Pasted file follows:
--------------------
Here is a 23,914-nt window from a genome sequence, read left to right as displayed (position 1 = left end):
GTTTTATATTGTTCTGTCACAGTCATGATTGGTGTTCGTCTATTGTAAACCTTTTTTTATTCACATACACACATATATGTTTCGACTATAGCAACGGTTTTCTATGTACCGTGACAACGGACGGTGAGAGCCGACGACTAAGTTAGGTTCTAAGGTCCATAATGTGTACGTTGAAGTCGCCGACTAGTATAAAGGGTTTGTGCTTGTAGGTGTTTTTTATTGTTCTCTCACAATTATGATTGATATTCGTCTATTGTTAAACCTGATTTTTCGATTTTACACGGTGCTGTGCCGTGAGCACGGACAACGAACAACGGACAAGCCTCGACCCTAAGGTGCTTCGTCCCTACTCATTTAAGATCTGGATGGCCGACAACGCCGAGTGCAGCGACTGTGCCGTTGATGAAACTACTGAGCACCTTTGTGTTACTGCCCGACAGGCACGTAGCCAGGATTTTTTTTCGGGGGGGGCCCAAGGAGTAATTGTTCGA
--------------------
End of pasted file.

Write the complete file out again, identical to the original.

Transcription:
Here is a 23,914-nt window from a genome sequence, read left to right as displayed (position 1 = left end):
GTTTTATATTGTTCTGTCACAGTCATGATTGGTGTTCGTCTATTGTAAACCTTTTTTTATTCACATACACACATATATGTTTCGACTATAGCAACGGTTTTCTATGTACCGTGACAACGGACGGTGAGAGCCGACGACTAAGTTAGGTTCTAAGGTCCATAATGTGTACGTTGAAGTCGCCGACTAGTATAAAGGGTTTGTGCTTGTAGGTGTTTTTTATTGTTCTCTCACAATTATGATTGATATTCGTCTATTGTTAAACCTGATTTTTCGATTTTACACGGTGCTGTGCCGTGAGCACGGACAACGAACAACGGACAAGCCTCGACCCTAAGGTGCTTCGTCCCTACTCATTTAAGATCTGGATGGCCGACAACGCCGAGTGCAGCGACTGTGCCGTTGATGAAACTACTGAGCACCTTTGTGTTACTGCCCGACAGGCACGTAGCCAGGATTTTTTTTCGGGGGGGGCCCAAGGAGTAATTGTTCGA